21 of 24 people found the following review helpful
Scary, and deeply depressing. But a must read.,
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This review is from: When Money Dies: The nightmare of the Weimar Hyper-Inflation (Paperback)
The parallels with today are clear for all to see - just substitute `credit crunch' for WW1, and `bankers' for `Jews'.
Then, as now, the colossal costs of disaster were met, not by higher taxation (or reduced government spending), but by printing money. Then, as now, it was politically expedient to conjure up a populist hate target, rather than deal with the real causes. Then, as now, the political imperative was full employment, regardless of its economic merit. Then, as now, there was a refusal to acknowledge that printing money, or debasing the currency, was the cause of the Mark's decline (consider, for example, the nonsense being put about that UK taxpayers have benefitted because the Bank of England has made a "profit" on the gilts that it purchased with £200bn of imaginary money. The reality is that, in just twenty four brief months, it has lost the nation 25% of its entire wealth, accumulated over centuries. But, as in the Weimar Republic, nobody sees that - they see only how expensive things have become overseas).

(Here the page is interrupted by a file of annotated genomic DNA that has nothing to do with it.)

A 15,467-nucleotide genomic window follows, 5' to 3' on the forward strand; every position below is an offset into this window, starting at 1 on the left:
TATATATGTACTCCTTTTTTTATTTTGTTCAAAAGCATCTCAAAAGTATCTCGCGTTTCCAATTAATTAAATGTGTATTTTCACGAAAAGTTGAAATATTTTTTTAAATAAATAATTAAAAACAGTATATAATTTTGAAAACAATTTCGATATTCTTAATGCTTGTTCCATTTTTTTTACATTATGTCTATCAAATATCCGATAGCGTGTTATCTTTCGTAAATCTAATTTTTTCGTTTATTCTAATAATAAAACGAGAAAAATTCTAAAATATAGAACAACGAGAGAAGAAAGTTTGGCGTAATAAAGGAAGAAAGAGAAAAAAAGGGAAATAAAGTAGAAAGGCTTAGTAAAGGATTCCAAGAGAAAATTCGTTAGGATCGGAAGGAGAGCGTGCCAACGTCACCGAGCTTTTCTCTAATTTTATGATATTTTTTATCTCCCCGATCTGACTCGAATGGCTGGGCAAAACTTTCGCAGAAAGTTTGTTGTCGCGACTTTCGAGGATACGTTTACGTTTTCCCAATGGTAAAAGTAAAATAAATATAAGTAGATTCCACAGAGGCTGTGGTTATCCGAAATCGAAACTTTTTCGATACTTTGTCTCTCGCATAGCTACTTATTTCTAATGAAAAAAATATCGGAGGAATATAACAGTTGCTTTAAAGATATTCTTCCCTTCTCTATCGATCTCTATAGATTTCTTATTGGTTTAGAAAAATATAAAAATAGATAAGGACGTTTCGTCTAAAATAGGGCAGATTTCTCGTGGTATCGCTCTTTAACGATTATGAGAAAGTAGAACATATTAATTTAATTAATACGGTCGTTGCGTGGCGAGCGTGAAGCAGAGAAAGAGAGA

This is not what might be termed a `popular' novel. Indeed, it says much for Mr Fergusson's dour Scottish academic thoroughness that he should have been able to make a book about truly momentous events - social collapse, mass destitution, breakdown of law and order, widespread political assassination - such relentlesly hard work to read.
Nevertheless, despite its heavy-going style, the book is a must-read for anyone wishing to gain insight into a financial and social cataclysm that really did occur in modern times, and an understanding of the appalling risks inherent within present political and monetary policies. It is both scary and deeply depressing.